As a leader, you must engineer conversations to foster:
- Connection to company values
Sadly, the quality of many work conversations borders on mediocrity and/or boredom, with meaning and connection reserved for personal conversations.
In her books, Fierce Conversations and Fierce Leadership, consultant Susan Scott explains that the word “fierce” doesn’t imply menace, cruelty or threats. In Roget’s Thesaurus, the word fierce is associated with synonyms like robust, intense, strong, powerful and passionate.
“The simplest definition of a fierce conversation is one in which we come out from behind ourselves, into the conversation, and make it real,” Scott writes.
Some people, however, are intimidated by the idea of talking about what’s real because it requires raw honesty and vulnerability. In truth, it’s the unreal conversations that should scare us because they never address what needs to be said, cost organizations untold fortunes and limit individuals’ career advancement.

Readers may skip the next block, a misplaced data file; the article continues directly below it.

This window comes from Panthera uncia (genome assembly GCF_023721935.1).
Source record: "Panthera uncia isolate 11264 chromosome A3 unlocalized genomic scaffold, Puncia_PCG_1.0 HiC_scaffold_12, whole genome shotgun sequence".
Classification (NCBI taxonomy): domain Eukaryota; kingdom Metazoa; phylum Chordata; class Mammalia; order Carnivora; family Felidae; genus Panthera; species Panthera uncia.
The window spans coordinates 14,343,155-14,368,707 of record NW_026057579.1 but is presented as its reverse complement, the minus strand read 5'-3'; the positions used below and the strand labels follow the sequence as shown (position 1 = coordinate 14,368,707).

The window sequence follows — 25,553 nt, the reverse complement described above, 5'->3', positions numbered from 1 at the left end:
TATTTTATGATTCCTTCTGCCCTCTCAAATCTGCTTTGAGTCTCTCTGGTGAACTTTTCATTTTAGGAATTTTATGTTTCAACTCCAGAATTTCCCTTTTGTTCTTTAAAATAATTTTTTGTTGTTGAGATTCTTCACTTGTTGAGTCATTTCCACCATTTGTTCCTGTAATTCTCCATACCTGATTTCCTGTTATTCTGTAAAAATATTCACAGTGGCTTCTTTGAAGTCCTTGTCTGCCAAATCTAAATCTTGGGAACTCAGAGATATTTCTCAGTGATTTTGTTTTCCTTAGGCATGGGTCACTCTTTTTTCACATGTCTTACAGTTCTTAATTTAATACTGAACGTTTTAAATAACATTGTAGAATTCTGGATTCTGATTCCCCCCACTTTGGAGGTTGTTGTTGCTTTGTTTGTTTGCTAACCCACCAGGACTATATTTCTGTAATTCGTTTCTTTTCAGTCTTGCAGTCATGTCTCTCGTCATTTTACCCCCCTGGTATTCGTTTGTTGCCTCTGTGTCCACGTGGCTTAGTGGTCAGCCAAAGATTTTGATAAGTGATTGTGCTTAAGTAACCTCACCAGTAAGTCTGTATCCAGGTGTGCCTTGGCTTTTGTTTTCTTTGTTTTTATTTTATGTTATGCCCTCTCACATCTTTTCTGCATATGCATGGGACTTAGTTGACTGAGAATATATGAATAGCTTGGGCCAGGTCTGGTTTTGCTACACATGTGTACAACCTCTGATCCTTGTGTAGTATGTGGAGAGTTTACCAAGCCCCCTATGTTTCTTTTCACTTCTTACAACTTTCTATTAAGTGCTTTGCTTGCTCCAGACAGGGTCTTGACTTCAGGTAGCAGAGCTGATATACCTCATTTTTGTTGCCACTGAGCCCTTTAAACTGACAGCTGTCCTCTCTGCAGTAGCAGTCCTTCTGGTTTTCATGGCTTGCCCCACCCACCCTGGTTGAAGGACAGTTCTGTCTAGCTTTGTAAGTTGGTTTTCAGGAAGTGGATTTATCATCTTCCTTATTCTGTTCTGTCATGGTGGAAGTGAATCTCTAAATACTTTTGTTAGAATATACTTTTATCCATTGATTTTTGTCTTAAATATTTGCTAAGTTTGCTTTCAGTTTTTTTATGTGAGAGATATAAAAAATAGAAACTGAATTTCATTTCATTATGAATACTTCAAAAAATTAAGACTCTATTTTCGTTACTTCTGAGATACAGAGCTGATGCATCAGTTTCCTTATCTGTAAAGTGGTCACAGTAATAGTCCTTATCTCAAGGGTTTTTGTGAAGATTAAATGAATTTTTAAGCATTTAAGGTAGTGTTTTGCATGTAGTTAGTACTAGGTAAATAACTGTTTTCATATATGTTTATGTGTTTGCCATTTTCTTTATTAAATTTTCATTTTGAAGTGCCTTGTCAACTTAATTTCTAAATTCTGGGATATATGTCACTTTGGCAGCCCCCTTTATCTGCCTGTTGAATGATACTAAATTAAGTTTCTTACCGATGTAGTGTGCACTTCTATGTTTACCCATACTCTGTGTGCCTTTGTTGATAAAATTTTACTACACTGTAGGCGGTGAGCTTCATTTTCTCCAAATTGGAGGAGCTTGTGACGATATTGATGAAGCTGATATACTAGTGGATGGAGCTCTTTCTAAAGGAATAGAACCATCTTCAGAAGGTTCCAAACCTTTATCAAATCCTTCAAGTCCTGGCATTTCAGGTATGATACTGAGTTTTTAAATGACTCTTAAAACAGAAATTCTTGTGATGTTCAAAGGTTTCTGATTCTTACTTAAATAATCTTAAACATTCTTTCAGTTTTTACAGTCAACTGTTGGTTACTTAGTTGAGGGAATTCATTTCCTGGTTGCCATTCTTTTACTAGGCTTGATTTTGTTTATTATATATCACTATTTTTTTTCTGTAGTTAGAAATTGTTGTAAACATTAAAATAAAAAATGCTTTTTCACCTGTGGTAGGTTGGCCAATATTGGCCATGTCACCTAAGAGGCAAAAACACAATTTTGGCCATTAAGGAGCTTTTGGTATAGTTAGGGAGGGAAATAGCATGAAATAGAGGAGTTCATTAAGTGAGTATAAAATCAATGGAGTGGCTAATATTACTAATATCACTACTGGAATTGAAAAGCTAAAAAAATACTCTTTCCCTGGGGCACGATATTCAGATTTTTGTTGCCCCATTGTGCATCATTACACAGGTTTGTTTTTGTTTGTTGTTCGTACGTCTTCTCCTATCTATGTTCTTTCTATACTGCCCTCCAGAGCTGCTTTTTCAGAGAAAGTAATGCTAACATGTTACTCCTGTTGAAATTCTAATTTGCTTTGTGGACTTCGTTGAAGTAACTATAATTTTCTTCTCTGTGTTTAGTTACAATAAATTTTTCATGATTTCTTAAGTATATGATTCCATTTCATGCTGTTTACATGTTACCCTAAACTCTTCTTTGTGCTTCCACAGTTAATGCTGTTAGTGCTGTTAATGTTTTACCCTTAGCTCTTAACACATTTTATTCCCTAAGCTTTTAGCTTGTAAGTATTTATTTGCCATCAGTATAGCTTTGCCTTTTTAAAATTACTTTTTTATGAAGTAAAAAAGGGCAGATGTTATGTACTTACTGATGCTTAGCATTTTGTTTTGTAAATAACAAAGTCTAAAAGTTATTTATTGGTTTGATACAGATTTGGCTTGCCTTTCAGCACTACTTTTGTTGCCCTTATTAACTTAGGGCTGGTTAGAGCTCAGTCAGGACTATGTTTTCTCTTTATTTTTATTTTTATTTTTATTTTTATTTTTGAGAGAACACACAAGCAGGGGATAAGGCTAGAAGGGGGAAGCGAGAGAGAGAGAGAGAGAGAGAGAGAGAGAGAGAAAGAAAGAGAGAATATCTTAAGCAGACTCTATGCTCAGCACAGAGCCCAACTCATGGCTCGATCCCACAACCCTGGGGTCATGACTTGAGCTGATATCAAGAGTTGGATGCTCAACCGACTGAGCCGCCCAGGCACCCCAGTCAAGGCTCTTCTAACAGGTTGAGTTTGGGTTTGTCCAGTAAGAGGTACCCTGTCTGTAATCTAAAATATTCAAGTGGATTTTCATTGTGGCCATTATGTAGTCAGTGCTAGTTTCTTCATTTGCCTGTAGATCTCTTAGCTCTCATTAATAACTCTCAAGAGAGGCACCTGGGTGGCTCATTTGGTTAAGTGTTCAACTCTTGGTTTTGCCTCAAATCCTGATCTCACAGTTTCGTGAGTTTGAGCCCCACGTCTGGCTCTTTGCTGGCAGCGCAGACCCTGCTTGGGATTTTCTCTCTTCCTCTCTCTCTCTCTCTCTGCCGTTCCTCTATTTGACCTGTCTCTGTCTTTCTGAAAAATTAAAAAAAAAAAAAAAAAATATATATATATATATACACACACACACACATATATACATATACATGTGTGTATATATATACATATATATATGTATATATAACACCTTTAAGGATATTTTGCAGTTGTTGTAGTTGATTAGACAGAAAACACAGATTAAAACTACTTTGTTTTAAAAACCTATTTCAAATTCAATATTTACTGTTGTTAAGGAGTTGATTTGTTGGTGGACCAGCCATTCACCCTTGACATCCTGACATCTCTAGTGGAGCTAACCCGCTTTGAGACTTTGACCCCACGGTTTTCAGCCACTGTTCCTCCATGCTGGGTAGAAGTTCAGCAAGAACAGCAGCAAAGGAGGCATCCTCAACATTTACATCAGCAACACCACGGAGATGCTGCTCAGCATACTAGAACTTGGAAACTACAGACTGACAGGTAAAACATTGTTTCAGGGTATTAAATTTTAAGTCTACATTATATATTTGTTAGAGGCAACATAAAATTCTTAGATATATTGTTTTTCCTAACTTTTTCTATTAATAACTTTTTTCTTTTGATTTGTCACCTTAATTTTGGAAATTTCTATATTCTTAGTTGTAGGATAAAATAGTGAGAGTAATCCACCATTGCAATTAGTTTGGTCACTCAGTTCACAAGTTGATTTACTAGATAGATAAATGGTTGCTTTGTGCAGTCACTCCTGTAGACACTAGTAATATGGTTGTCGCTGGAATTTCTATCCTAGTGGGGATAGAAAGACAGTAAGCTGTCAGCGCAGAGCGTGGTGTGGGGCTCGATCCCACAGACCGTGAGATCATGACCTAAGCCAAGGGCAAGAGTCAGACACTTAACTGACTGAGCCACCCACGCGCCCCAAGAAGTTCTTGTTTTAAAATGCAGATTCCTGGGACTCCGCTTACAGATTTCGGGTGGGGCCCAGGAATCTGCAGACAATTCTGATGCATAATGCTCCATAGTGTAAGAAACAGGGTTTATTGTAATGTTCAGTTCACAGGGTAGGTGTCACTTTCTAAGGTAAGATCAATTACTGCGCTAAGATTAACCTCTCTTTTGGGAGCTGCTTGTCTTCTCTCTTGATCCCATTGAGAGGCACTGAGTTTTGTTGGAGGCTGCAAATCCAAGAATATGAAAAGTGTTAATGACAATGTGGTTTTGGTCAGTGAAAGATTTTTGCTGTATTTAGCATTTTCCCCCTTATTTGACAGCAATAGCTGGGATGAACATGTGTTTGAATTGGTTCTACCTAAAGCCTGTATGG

While politeness and constructive criticism matter, they should not come at the expense of meaningful interactions that explore diverse perspectives and competing recommendations.
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The complete 2,000 word article includes these important concepts:
• Fierce Conversations
• Making It Real
• The Risk of Being Real
• Start Having Fierce Conversations
• Four Goals of Real Conversations
• Human Connectivity
• Emotions Have a Bad Rep
• How to Sharpen a Conversation
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